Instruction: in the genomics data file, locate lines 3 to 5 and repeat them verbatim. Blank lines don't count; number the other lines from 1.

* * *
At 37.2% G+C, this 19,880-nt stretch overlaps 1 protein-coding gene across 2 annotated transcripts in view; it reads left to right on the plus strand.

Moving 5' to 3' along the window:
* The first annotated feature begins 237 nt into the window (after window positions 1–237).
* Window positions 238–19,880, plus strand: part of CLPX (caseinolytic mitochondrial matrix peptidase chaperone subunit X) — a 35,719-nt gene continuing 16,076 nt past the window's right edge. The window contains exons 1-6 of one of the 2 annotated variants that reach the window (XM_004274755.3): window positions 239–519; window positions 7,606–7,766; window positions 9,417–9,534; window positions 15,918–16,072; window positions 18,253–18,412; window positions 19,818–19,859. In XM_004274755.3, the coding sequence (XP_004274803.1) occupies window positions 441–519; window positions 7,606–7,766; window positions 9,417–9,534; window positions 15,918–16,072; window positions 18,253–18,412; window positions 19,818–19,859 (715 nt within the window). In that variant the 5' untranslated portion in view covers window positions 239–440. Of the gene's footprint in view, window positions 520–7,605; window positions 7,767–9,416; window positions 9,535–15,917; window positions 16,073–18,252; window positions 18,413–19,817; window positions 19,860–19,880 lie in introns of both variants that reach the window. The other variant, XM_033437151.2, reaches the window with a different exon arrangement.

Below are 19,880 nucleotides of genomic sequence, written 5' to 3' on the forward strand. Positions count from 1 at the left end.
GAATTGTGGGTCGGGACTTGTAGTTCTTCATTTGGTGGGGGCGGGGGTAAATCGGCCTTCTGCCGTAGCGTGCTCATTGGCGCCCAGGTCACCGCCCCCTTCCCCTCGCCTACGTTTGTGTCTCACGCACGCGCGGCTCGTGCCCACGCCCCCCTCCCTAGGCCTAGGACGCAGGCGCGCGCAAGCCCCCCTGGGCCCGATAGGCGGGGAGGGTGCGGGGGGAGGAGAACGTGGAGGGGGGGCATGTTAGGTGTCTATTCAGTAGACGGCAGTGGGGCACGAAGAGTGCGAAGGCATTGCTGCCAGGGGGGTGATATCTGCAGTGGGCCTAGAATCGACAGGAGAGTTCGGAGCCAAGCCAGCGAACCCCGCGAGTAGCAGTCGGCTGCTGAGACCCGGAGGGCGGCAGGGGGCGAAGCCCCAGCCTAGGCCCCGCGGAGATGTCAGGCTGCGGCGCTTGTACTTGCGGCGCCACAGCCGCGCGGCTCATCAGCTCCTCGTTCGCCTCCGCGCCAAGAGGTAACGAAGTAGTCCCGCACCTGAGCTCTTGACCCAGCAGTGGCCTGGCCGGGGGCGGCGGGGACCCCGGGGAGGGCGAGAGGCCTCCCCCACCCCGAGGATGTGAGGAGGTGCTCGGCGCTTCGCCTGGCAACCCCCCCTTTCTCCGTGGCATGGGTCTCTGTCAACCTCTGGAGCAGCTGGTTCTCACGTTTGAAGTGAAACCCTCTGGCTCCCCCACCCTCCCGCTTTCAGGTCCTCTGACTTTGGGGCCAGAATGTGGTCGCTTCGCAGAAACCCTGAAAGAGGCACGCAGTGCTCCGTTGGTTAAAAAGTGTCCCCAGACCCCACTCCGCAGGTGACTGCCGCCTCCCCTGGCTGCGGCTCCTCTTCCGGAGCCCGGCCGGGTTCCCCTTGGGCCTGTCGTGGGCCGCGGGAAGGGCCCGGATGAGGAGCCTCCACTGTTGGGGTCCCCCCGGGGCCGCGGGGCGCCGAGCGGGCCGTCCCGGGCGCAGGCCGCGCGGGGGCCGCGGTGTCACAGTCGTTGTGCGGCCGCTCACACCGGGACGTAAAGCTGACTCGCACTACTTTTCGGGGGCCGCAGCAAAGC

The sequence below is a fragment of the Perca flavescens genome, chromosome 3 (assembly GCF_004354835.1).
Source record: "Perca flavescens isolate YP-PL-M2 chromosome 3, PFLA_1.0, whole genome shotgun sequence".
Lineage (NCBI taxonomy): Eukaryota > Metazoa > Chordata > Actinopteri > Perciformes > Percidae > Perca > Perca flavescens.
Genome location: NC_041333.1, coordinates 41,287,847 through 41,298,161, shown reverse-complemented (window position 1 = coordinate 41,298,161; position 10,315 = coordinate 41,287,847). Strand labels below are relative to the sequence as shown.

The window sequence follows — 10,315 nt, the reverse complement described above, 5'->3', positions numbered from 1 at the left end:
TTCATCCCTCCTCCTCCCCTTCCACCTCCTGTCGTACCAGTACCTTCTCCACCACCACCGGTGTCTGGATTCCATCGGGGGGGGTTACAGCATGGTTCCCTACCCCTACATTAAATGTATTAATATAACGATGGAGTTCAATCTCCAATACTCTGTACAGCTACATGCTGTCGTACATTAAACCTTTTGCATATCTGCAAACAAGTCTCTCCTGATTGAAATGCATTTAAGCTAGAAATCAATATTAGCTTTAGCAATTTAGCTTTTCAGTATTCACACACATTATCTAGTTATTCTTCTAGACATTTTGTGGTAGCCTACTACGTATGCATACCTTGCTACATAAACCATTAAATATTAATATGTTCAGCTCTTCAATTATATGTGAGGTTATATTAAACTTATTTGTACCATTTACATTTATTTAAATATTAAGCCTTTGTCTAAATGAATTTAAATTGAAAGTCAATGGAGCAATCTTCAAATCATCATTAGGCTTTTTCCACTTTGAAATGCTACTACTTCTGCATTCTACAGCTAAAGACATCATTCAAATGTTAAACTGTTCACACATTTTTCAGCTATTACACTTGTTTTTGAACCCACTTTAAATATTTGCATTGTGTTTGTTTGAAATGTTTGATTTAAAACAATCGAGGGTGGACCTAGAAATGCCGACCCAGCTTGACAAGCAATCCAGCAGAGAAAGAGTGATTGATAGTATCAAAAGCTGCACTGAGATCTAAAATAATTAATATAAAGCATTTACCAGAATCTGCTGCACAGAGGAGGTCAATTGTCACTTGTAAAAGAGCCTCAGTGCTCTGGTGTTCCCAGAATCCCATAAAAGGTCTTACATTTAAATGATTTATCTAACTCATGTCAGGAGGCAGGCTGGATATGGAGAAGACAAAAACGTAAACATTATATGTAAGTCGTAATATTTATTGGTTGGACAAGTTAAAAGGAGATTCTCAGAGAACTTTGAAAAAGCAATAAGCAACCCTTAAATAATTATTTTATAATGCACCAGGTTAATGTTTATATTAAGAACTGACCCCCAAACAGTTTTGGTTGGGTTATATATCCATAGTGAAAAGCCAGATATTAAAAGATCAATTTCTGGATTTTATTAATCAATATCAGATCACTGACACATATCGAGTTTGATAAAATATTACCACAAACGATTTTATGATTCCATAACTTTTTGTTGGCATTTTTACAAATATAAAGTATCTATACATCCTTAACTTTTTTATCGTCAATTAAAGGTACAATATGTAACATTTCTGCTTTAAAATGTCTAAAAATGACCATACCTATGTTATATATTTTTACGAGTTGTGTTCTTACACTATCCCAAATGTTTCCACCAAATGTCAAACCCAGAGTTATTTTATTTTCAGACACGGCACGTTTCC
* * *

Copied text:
* The first annotated feature begins 237 nt into the window (after window positions 1–237).
* Window positions 238–19,880, plus strand: part of CLPX (caseinolytic mitochondrial matrix peptidase chaperone subunit X) — a 35,719-nt gene continuing 16,076 nt past the window's right edge. The window contains exons 1-6 of one of the 2 annotated variants that reach the window (XM_004274755.3): window positions 239–519; window positions 7,606–7,766; window positions 9,417–9,534; window positions 15,918–16,072; window positions 18,253–18,412; window positions 19,818–19,859. In XM_004274755.3, the coding sequence (XP_004274803.1) occupies window positions 441–519; window positions 7,606–7,766; window positions 9,417–9,534; window positions 15,918–16,072; window positions 18,253–18,412; window positions 19,818–19,859 (715 nt within the window). In that variant the 5' untranslated portion in view covers window positions 239–440. Of the gene's footprint in view, window positions 520–7,605; window positions 7,767–9,416; window positions 9,535–15,917; window positions 16,073–18,252; window positions 18,413–19,817; window positions 19,860–19,880 lie in introns of both variants that reach the window. The other variant, XM_033437151.2, reaches the window with a different exon arrangement.

Below are 19,880 nucleotides of genomic sequence, written 5' to 3' on the forward strand. Positions count from 1 at the left end.